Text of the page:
Today, what we see with the rise of Donald Trump and Jair M. Bolsonaro is the “return of the repressed”. Large sectors of the middle classes in both countries openly, without any itch, resent the “unpleasant” presence of hitherto marginalized segments. In the US, according to polls, Trump was the favorite of the white working class, “tired” of fighting for life and living with the rise of so-called minorities. The repressed hatred of blacks, gays, feminists exploded without disguise.

Resentment, this “cold passion”, this “reactive force”, entered the public sphere with force. The middle class, squeezed between the affluence of the elites and the rise of the poor, chose to identify itself ideologically with the haute bourgeoisie, turning its frustration and hatred against the latter.

The new situation that has opened forces us to return to the inopportune theme of multiculturalism and rescue “great politics”. If petty politics, as expressed in the affirmation of identities and the cult of differences, remained a prisoner of the particular, Politics with a capital P can progressively lead us to the universal. This is about the political action that induces men to overcome their singular limitations and the mere particularity that characterize them, in order to identify themselves with the human race.

In the democratic rule of law, public policies should move in that direction. In the Brazilian case, overcoming particularity has in its favor the myth of “racial democracy”, considered by many only as “hypocrisy”. But hypocrisy is a homage that vice pays to virtue. There is something important and virtuous in this Brazilian myth that should serve as a reference for building a substantive democracy, without adjectives, in which a person's skin color will no longer be an object of pride or discrimination.

*Celso Frederico is a retired senior professor at the School of Communication and Arts at USP. Author, among other books, of Essays on Marxism and Culture (Morula Editors).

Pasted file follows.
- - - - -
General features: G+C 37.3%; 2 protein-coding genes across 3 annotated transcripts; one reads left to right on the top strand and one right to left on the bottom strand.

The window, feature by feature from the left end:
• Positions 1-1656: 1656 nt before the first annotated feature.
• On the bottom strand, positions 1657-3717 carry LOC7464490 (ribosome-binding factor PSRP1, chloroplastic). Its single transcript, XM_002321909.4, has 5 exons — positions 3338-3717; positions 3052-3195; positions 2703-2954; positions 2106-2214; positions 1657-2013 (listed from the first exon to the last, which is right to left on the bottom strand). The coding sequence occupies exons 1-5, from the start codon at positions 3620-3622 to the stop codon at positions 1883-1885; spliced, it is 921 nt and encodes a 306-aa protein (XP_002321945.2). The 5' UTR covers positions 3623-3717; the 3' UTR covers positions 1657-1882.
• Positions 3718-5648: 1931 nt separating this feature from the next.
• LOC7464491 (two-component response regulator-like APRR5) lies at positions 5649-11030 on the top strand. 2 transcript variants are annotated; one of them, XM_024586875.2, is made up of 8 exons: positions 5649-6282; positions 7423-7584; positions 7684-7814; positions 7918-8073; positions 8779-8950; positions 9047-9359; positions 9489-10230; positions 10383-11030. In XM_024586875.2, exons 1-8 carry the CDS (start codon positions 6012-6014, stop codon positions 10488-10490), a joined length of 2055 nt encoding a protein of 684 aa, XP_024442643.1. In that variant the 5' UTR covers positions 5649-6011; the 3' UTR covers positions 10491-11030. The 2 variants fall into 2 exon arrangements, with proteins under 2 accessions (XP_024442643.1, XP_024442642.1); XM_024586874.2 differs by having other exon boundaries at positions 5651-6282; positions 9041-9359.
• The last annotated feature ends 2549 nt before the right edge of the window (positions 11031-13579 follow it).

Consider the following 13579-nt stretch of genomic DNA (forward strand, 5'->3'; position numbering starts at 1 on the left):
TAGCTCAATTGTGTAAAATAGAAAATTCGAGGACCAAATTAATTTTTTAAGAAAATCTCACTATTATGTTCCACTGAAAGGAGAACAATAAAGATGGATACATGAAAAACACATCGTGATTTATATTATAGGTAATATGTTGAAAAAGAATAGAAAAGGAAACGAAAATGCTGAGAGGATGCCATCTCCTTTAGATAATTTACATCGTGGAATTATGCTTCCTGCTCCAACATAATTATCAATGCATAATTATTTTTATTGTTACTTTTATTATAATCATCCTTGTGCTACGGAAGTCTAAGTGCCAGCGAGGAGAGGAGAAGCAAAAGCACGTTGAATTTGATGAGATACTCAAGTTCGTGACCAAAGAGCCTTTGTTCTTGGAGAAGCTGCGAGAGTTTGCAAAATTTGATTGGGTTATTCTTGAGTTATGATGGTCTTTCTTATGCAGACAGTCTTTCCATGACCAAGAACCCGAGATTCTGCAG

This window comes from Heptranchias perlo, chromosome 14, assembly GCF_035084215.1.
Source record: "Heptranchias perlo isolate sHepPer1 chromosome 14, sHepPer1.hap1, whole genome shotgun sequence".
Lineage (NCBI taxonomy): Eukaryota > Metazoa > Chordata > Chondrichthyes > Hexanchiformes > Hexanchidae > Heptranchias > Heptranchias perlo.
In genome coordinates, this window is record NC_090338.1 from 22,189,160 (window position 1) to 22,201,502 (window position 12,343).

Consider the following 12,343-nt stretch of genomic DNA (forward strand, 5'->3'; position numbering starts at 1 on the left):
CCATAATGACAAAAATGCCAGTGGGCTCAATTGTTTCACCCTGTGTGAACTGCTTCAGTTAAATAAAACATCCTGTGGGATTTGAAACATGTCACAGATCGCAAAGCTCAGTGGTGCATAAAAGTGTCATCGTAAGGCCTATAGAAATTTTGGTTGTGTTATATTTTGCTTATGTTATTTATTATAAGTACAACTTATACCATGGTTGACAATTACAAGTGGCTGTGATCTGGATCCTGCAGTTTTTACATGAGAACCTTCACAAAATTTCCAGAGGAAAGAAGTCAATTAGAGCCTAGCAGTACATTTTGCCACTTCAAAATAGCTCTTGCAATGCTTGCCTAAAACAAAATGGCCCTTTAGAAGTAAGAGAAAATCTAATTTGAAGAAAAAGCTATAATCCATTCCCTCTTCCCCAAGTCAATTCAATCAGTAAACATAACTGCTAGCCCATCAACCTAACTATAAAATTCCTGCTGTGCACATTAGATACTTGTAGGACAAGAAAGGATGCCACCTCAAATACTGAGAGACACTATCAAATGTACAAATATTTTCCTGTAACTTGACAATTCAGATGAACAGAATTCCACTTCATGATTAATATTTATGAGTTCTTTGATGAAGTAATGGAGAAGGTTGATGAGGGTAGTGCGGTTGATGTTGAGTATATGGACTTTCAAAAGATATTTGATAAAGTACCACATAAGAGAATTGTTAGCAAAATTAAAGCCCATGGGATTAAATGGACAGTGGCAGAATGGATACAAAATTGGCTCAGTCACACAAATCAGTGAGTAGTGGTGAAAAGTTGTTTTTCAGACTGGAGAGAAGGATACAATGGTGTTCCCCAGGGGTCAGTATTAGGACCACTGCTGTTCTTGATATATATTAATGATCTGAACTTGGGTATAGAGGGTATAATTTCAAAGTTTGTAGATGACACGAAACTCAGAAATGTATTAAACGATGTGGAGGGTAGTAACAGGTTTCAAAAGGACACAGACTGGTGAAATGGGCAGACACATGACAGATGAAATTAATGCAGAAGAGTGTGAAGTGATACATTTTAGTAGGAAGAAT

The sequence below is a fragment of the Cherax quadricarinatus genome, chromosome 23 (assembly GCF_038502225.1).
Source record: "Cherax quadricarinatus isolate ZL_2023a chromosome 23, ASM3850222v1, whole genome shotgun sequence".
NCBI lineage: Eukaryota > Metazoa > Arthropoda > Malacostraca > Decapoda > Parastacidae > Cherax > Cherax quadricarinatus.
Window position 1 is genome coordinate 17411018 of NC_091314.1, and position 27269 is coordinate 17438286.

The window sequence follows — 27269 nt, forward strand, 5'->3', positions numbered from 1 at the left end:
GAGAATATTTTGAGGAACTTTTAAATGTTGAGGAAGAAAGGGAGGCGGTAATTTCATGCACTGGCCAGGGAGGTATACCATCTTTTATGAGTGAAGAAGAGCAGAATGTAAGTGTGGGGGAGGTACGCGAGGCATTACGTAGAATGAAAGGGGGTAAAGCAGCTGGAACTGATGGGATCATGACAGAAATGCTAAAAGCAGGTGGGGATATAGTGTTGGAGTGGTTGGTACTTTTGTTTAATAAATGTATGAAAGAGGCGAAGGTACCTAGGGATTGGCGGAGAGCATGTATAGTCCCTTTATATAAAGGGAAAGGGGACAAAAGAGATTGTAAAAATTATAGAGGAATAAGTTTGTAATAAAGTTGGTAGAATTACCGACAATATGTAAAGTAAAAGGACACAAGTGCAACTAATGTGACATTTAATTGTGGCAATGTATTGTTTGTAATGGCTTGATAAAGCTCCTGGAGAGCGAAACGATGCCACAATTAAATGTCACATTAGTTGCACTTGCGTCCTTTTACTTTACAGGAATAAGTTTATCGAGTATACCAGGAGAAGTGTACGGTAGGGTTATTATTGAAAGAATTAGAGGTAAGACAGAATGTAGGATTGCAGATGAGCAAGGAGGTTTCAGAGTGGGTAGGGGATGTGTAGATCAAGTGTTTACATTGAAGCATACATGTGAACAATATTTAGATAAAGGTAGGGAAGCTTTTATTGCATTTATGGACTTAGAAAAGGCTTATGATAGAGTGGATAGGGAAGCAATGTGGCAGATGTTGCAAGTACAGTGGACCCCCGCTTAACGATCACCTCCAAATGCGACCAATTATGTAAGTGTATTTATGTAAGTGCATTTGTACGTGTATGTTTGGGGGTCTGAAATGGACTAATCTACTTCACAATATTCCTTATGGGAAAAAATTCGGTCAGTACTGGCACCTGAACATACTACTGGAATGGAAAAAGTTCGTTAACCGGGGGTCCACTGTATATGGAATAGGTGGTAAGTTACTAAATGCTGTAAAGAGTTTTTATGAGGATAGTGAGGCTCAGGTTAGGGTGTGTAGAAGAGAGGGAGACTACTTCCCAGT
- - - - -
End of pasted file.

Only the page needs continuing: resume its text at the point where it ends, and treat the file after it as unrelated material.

References

Andrews, Georg Reid – “Affirmative action: a model for Brazil”,  in Multiculturalism and racism: the role of affirmative action in contemporary democratic states

Beauvoir, Simone-  the second sex  (São Paulo: Diffusion Europea do Livro, 1960).

National Common Curricular Base (Brasília: Ministry of Education, s/d).

Bourdieu, Pierre – “On the tricks of imperialist reason”, in Afro-Asian Studies, issue 1, 2002

Cahen, Michel – “Preface. Can a multicultural policy exist without a grand narrative?” in  Lorenzo Macagno, Dilemmas of multiculturalism (Curitiba: Graphia and Editora UFPR, 2014).

Fanon Franz – The Damned of the Earth. (Juiz de Fora: UFJF, 2010).

Grin, Monica – “This still obscure object of desire. Affirmative action policies and normative adjustments: the Brasília seminar”, in New Studies, number 59, 2001..

Habermas, Jurgen –  The inclusion of the other. political theory studies  (São Paulo: Loyola, 2002).

Habermas, Jürgen – “The European Nation-State facing the Challenges of Globalization”, in New Studies, number 43, 1995.

Lévi-Strauss, Claude –  Structural Anthropology (Rio de Janeiro: Tempo Brasileiro, 1970).

Memmi, Albert-  Portrait du colonisé preceded by portrait du colonisateur (Paris: Gallimard, 1985).

Multiculturalism and racism: the role of affirmative action in contemporary democratic states (Brasília: Ministry of Justice. National Secretariat for Human Rights, 1996).

Negri, Toni –  5 lessons about the Empire (Rio de Janeiro: DP&A, 2003).

Ramos, Conrado – “On multiculturalism as the creation of new targets: identity politics and the totalitarian inscription of jouissance”,  in The Plague, vol 1, 2009.

Reis, Fabio Wanderley – “Myth and value of racial democracy”, in Multiculturalism and racism: the role of affirmative action in contemporary democratic states.

Sartre, Jean Paul – situations III. (Lisbon: Publications Europe America, 1971).

Rouanet, Sergio Paulo – “Concrete universalism and cultural diversity”,  in  Lizt Vieira (org.), Identity and globalization (Rio de Janeiro: Record, 2009).

Zizek, Slavoj – “Multiculturalism, the logic of multinational capitalism”, in  Fredric Jameson and Slavov Zizek, Cultural studios. Reflections on multiculturalism (Buenos Aires: Paidós, 2008).